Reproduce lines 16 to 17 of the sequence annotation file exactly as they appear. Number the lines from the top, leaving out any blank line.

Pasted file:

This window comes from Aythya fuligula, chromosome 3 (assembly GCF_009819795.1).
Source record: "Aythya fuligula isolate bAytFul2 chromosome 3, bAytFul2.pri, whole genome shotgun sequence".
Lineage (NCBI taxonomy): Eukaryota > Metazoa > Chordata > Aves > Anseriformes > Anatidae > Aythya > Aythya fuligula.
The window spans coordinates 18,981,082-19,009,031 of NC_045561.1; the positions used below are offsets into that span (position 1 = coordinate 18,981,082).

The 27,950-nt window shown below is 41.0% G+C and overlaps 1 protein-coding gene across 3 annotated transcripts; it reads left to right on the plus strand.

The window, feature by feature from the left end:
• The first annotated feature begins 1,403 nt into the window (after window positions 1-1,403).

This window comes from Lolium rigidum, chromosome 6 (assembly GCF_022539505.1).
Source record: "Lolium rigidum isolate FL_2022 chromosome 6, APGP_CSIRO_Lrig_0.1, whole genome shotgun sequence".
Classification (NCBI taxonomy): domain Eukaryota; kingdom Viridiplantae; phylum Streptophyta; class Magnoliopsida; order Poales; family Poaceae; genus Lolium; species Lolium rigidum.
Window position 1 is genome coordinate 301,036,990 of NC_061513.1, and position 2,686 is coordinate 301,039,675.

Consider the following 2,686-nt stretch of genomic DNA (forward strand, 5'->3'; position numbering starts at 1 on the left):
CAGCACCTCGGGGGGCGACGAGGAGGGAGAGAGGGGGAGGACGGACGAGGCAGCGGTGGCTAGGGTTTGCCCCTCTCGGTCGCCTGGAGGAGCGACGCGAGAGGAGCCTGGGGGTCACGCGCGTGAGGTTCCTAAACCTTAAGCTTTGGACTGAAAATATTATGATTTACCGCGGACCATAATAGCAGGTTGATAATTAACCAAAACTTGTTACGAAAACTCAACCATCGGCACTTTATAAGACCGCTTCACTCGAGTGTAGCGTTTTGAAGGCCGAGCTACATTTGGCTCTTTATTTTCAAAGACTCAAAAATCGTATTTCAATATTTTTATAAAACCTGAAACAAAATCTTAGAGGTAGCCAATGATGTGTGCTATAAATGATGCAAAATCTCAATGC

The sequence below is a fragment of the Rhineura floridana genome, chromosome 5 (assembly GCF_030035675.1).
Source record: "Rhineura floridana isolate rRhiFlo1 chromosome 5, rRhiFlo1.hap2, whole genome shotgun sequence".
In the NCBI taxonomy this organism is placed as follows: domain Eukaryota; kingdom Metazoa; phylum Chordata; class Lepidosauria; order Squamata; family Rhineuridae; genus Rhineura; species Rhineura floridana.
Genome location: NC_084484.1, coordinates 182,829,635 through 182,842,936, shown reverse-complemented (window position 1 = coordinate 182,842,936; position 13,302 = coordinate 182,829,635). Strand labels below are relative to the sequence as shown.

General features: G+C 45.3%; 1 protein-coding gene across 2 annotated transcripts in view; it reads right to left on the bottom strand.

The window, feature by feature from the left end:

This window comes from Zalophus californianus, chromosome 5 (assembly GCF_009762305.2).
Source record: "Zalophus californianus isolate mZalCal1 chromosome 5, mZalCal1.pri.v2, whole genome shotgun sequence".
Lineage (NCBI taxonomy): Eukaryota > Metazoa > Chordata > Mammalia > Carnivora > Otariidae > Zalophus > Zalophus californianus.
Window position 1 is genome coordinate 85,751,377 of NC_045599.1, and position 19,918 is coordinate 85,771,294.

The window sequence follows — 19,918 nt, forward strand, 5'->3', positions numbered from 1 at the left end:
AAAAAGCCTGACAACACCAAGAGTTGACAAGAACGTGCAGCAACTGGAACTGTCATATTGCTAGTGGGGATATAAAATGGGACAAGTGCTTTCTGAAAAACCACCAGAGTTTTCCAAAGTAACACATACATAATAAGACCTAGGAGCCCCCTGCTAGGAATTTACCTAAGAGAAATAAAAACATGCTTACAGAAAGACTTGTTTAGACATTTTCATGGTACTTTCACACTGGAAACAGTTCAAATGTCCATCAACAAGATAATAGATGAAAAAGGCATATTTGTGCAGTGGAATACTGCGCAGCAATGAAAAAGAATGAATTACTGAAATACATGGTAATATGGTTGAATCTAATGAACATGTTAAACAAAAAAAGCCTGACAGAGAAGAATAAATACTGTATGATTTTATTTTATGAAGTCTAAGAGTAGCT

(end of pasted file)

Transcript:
In the NCBI taxonomy this organism is placed as follows: domain Eukaryota; kingdom Metazoa; phylum Chordata; class Lepidosauria; order Squamata; family Rhineuridae; genus Rhineura; species Rhineura floridana.
Genome location: NC_084484.1, coordinates 182,829,635 through 182,842,936, shown reverse-complemented (window position 1 = coordinate 182,842,936; position 13,302 = coordinate 182,829,635). Strand labels below are relative to the sequence as shown.